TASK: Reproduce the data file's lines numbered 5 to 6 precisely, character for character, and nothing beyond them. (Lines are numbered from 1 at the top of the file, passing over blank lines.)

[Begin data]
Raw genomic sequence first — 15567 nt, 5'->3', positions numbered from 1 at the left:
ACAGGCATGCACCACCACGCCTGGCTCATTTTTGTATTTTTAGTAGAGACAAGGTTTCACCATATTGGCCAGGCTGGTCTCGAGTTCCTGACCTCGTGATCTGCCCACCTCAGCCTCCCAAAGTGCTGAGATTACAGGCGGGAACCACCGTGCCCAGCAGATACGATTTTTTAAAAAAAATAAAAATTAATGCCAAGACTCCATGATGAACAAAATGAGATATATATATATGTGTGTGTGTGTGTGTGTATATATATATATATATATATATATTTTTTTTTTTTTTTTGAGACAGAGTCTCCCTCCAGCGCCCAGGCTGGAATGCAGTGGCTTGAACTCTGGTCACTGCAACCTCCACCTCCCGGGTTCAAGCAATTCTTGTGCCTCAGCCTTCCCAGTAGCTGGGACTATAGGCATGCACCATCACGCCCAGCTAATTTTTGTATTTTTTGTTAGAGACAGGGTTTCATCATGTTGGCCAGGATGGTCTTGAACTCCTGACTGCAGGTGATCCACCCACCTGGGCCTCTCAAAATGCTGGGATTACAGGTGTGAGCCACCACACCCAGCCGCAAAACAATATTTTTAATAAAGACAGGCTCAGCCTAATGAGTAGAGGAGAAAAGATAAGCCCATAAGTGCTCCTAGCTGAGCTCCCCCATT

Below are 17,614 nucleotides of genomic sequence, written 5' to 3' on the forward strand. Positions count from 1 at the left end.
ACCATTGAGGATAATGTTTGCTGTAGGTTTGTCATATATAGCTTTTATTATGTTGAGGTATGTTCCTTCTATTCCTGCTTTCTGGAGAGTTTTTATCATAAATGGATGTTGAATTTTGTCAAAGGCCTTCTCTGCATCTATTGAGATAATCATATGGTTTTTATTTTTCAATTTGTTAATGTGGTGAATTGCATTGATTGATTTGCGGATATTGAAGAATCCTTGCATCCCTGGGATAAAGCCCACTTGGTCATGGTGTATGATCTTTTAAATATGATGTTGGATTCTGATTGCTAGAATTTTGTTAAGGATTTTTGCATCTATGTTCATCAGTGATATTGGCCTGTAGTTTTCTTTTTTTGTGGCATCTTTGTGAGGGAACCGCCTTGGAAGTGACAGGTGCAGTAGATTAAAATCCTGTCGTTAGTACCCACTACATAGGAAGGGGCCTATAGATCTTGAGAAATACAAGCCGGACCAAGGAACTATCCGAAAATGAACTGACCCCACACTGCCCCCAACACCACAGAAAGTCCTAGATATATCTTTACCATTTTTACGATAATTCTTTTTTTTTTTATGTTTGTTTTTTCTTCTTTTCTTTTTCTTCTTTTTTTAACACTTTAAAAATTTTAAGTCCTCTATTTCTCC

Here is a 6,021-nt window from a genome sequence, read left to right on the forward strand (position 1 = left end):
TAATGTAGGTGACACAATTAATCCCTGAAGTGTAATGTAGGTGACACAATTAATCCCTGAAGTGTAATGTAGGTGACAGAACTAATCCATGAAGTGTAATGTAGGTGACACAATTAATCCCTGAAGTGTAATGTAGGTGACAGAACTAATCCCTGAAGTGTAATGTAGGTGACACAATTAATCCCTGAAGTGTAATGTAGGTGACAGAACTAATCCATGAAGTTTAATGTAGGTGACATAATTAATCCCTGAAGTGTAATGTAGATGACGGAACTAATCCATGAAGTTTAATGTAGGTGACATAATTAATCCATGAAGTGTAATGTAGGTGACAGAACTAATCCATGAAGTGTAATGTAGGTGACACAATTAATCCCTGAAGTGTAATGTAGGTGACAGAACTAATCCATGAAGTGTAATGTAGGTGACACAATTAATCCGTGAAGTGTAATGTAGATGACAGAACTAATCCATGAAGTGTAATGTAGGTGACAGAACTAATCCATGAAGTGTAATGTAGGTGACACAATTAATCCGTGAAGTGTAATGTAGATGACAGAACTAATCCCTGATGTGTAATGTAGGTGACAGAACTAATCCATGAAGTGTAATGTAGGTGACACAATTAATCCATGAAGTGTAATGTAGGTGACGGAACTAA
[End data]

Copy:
Here is a 6,021-nt window from a genome sequence, read left to right on the forward strand (position 1 = left end):
TAATGTAGGTGACACAATTAATCCCTGAAGTGTAATGTAGGTGACACAATTAATCCCTGAAGTGTAATGTAGGTGACAGAACTAATCCATGAAGTGTAATGTAGGTGACACAATTAATCCCTGAAGTGTAATGTAGGTGACAGAACTAATCCCTGAAGTGTAATGTAGGTGACACAATTAATCCCTGAAGTGTAATGTAGGTGACAGAACTAATCCATGAAGTTTAATGTAGGTGACATAATTAATCCCTGAAGTGTAATGTAGATGACGGAACTAATCCATGAAGTTTAATGTAGGTGACATAATTAATCCATGAAGTGTAATGTAGGTGACAGAACTAATCCATGAAGTGTAATGTAGGTGACACAATTAATCCCTGAAGTGTAATGTAGGTGACAGAACTAATCCATGAAGTGTAATGTAGGTGACACAATTAATCCGTGAAGTGTAATGTAGATGACAGAACTAATCCATGAAGTGTAATGTAGGTGACAGAACTAATCCATGAAGTGTAATGTAGGTGACACAATTAATCCGTGAAGTGTAATGTAGATGACAGAACTAATCCCTGATGTGTAATGTAGGTGACAGAACTAATCCATGAAGTGTAATGTAGGTGACACAATTAATCCATGAAGTGTAATGTAGGTGACGGAACTAA